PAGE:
Cheap shots giving GMs a head case
The issue will be high on the agenda when the NHL's general
managers meet again in March, but this time they should have a body
of evidence to help them. International rules that will be in place
for the 2010 Olympics in Vancouver are much stricter than the NHL's
when it comes to hits to the head.
Pop somebody in the puss during the Winter Games or drive someone's head into the glass, which seems to happen every other shift in the NHL, and you're facing a minimum two-minute penalty and a 10-minute misconduct. Add some extra oomph, and it becomes five minutes and a game.
And if the victim is injured, it's an automatic ejection. Makes pretty good sense, no?
Fans are guaranteed to see some of the best hockey in years during the Olympics, absent the moronic cheap shots that have become part of the daily routine in the NHL.
The league for years has dropped hints that it was going to crack down on hits to the head but very little has been done.
The NHL players' association has done almost nothing. For every day the NHL and its so-called union waits to implement better, stiffer rules, players show less respect for one another.
What's required for change? Is the league going to procrastinate until some headhunter causes brain damage? Do we wait for someone to die or wind up in a wheelchair?
Florida's David Booth has been sidelined with a concussion since Oct. 24 after Philadelphia's Mike Richards caught him with his head down.
Clean hit? Yes. Necessary? Definitely not.
The Rangers' Chris Drury missed five games after Calgary's Curtis Glencross drilled him when he wasn't looking.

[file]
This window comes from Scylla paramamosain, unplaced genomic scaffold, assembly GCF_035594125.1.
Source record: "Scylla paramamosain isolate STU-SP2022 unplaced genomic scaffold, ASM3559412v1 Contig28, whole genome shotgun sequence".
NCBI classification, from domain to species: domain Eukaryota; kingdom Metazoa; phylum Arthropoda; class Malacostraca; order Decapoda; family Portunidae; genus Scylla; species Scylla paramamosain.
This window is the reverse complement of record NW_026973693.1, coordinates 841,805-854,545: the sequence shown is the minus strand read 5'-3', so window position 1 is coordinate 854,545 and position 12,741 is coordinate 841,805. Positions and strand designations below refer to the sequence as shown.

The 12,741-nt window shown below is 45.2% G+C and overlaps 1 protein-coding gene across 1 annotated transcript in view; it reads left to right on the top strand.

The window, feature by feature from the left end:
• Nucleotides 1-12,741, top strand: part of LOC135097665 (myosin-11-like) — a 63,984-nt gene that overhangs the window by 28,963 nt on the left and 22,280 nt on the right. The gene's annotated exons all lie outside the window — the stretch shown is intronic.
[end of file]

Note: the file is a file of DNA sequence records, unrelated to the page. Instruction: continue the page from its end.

Phoenix defenseman Ed Jovanovski was suspended for two games this month for a cheap shot to the head of Minnesota forward Andrew Ebbett. Pittsburgh's Matt Cooke was banned two games after a hit on Rangers' Artem Anisiminov.
Two more names were added to the scroll last week when Ottawa winger Jarkko Ruutu caught unsuspecting Sabres winger Patrick Kaleta with an unnecessary hit to the noggin and drove his head into the glass. Washington defenseman Mike Green had his head smashed into the glass on a hit from behind by Colorado stiff David Koci.
If such shots were delivered on the street, they would be arrested. When it happens on the ice, they're applauded.
Ruutu's hit on Kaleta was asinine, plain and simple. Koci hit Green below the shoulders, but he provided the extra force — from behind — that sent the defenseman kisser-first into glass. Neither was necessary and, in a perfect world, both players would have been suspended.
Instead, NHL warden Colin Campbell fined both even though their victims were gone for the remainder of their games. You can't help but wonder if Ruutu avoided a suspension because his hit was on Kaleta, who has a reputation for stepping over the line himself. If Ruutu delivered the same hit on, say, Sidney Crosby, he would have been locked up in solitary.
Understand, nobody is looking for a sissy league. Players are going to take shots to the head in the natural course of hockey, and making split decisions at high speeds is difficult. But when players are faced with the decision to A) go for the cranium; or B) make a good, clean check, too often they pick A.
In the good ole days, when the players were allowed to police themselves, justice would be served in the form of retribution. Nothing makes players think twice more than a good pummeling, and the Sabres should have responded to Ruutu. It's rare these days because players fear the instigator penalty or being ejected.
Wouldn't the same mentality apply if perpetrators suffered similar punishments for hits to the head?